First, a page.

But this week’s gasoline riots show that Iranians do care about the
price of watermelons – at least, when they can see just how rich their
country ought to be (because of high oil prices), and how little of
that wealth is trickling down to them.
Consider this, the Iranian businessman in London told me.
When Iranians travel to Dubai, they are humiliated. They fly out of
Mehrebad airport in Tehran, which was constructed some 45 years ago,
and land in a modern, state-of-the-art fantasy-world in Dubai. To make
the insult even more grating, unlike their native land, Dubai has no
oil. No oil, and yet they are so rich!
The only reason Dubai is prosperous and Iran remains mired in poverty
comes down to effective leadership – and the lack of it. And Iranians
can see this every time they travel to the UAE.
Working quietly behind the scenes, the Bush administration has won
agreement from bankers in Dubai to stop clearing Iranian government
financial transactions. Because Dubai has become the economic lifeline
connecting Iran to the outside world, this has been a major blow to the
Just last week, sources in London told me, the British government
agreed to a U.S. request to put pressure on the HSBC bank to stop
clearing Iranian government financial transactions as well. Since HSBC
handles approximately 50% of Tehran’s remaining international business,
this is an additional heavy blow.
And the economic pressures are about to expand. While in London this
week, I learned of a British government proposal, now being discussed
as a draft United Nations Security Council Resolution, that would ban
Iranian government-owned ships and aircraft from international travel.
According to Lloyd’s List of London, the proposed UNSC resolution, as
currently drafted by Britain, would prohibit Iranian ships not only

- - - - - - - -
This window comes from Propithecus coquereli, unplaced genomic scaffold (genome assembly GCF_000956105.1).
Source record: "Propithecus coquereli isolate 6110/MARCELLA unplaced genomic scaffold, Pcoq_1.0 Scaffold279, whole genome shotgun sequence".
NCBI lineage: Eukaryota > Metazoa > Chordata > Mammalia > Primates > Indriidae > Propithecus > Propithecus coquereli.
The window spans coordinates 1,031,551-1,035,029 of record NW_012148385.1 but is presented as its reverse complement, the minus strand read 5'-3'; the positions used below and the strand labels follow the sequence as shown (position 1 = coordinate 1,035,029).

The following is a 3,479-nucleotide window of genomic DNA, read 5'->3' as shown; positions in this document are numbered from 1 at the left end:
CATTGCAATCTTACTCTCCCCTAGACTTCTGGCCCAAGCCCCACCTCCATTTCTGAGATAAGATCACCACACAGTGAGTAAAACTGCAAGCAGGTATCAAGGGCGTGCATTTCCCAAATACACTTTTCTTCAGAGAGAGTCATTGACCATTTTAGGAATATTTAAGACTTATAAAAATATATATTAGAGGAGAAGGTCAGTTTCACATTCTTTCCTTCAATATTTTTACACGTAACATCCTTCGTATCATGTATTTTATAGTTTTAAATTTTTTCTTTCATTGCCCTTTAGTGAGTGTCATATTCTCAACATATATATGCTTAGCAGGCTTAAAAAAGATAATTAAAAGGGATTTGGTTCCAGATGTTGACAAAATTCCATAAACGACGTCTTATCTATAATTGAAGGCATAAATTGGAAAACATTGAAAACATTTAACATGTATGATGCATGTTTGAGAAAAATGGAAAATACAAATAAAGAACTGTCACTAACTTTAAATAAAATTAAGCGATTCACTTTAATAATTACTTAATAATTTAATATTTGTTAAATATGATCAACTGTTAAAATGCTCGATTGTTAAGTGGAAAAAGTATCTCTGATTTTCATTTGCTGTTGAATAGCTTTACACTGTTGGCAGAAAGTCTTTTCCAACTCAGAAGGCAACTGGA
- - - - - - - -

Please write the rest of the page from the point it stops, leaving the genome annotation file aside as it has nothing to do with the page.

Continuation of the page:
from landing at foreign ports but from transiting international waters.
That is an extremely far-reaching sanction that would cut off an
estimated 40% of Iran’s daily oil exports, at least in the short run.
The British measure “would effectively strip Iran of the right of
innocent passage, enshrined in the United Nationals Law of the Sea
Convention,” Lloyd’s List wrote on June 27
The most immediate target of these latest sanctions would be the
National Iranian Tanker Company (NITC), which operates a fleet of
around thirty <http://www.nitc.co.ir/aboutus.htm> Very
Large Crude Carriers.
Iran could eventually contract with other shipping companies to lift
their oil, but they would then have to compete with other exporters in
the Persian Gulf and most likely would have to offer significant price
incentives to get their oil on board.
All of this points to one simple fact, as far as U.S. policy toward
Iran goes: financial sanctions have proven to be a far more effective
tool than political pressures or political inducements, as fashioned by
the State Department.
This regime in Tehran has never ceased a single act of bad behavior
because the West has offered it a bribe. On the contrary: the greater
the bribes, the more bad behavior we have seen.
Over the past six moths, as UN sanctions have slowly begun to bite, the
State Department continued to hold out hope that the economic “pain”
could be ended, if only the regime would suspend its uranium enrichment
Until now, the regime has said no. To show their resolve, Iran’s
leaders chose instead to impose gasoline rationing, to spread the coast
of sanctions across the population.
For the first time, the law of unintended consequences is working in
the West’s favor. The popular reaction to the gas rationing has shown
the regime’s vulnerability.
Now we need to take the next step and provide serious aid and political
support to the pro-democracy forces inside Iran as they step forward to
confront the regime.
The alternative to doing so will be war.